AffiliationUniversity of Chester
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AbstractINTRODUCTION Managing our own safety is thought to be a basic survival skill, which all individuals possess. We are not aware of managing our physiological homeostasis (for example, ensuring that our body cells are supplied with sufficient oxygen to produce the energy they need to function), and spend years learning to calculate and avoid risk from the external environment, The ability to control safety, including physiological homeostasis, and using physical ability and intellectual ability to manage risk, depends on a person’s stage in their lifespan development, their physical and mental wellbeing, their cognitive ability and the ability to control environmental factors such as housing, traffic, pollutants and even conflict. Throughout the world there are many differences in the types of hazards and risks that people are exposed to and just as many differences in the way that people manage their own safety. The inclusion of this AL in the Roper et al (1996, 2000) model is to draw your attention to the importance of being able to recognise the threats that exist to human survival and wellbeing and identify the impact that this may have upon any individual at any given time in their lives. In order to develop the knowledge that you need to apply it to your nursing practice, you will also need to read about the underlying physiology (how the body functions), pathophysiology (the disease process), psychology (thoughts, feelings and behaviours) and nursing practice in more depth. Several health psychology and psychology for nursing texts are referred to throughout this chapter, but physiology, pathophysiology and nursing practice are underpinned by core texts (Brooker & Nicol, 2011; Waugh & Grant, 2014). By understanding the processes involved in maintaining a safe internal and external environment for the person, you will learn to assess risk and plan care to maintain the safety of your patients. The model helps us to develop our understanding by focusing upon three key areas: • the human body's ability to protect itself and the biological mechanisms that it employs to carry this out • the ability that individuals have to make choices and take action to keep safe and free from danger • the identification and understanding of the dangers and hazards that exist in the surrounding environment (including the health care environment) and how they pose a threat to individual safety and wellbeing. These three areas will be discussed throughout this chapter within the framework of the model and will help to develop an understanding of the AL and enable nursing interventions to be as individualised and effective as possible. Often concern for our own health and safety only becomes heightened when we become ill, have an accident or hear about a tragedy or event that has had terrible human consequences. However, patient safety is essential for high quality health care, and a requirement in the United Kingdom Code for Nurses, Midwives and Health Visitors (Nursing and Midwifery Council, 2015) is to make the care and safety of people our main concern. Therefore, in nursing, we need to be able to assess and prevent risk, whether it arises from the person’s own health needs, or from the care we give and the way in which we give it. By using the framework of the Roper et al (1996, 2000) model in the following way we can begin to examine and identify how complex and varied health and safety issues really are and also identify the interrelatedness that exists between the other ALs. This chapter will therefore focus on the following: 1 The model of living • maintaining a safe environment in health and illness across the lifespan • dependence and independence in the activity of maintaining a safe environment • factors influencing the activity of maintaining a safe environment. 2 The model for nursing • the nursing care of individuals with health problems that affect their ability to undertake the activity of maintaining a safe environment • understanding of the hazards in the health care setting and how to promote patient safety effectively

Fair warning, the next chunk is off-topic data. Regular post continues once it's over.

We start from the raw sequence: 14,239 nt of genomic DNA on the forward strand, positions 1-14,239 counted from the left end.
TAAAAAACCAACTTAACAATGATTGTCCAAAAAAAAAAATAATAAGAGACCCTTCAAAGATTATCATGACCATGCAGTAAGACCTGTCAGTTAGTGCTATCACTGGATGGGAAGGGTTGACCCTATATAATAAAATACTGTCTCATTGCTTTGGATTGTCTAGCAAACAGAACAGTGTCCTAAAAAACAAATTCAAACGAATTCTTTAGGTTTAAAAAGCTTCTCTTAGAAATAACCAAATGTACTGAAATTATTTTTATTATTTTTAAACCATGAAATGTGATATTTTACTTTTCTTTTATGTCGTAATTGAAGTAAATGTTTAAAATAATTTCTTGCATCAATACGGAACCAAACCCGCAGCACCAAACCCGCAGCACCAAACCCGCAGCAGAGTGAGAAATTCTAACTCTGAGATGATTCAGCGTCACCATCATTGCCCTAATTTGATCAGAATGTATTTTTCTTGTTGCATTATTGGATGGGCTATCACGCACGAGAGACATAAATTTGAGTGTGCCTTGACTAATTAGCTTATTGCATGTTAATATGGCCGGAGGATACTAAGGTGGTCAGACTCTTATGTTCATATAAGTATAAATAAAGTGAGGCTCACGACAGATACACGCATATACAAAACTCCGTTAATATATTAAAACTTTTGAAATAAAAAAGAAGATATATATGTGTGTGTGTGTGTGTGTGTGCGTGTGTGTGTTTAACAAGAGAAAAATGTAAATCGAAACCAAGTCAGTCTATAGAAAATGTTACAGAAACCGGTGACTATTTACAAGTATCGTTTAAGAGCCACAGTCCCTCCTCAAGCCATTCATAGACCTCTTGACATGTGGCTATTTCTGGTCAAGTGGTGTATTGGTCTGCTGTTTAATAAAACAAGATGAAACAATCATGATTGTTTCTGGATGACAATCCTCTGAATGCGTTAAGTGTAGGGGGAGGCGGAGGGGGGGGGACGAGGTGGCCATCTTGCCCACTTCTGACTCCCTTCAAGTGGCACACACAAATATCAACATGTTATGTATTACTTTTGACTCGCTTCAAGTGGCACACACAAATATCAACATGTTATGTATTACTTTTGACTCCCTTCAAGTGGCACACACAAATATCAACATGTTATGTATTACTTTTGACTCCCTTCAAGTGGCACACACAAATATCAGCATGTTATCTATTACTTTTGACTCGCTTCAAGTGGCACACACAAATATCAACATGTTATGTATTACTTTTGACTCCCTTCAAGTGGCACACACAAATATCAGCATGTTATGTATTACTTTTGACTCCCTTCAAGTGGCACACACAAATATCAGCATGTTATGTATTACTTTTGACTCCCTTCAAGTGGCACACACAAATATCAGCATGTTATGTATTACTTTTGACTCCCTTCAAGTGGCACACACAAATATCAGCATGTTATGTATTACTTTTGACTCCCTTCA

CitationChapman, H. M. & Whittam, S. (2018 - forthcoming). Maintaining a safe environment. In Holland, K. & Jenkins, J. (Eds.), Applying the Roper-Logan-Tierney model in practice. London, United Kingdom: Elsevier.
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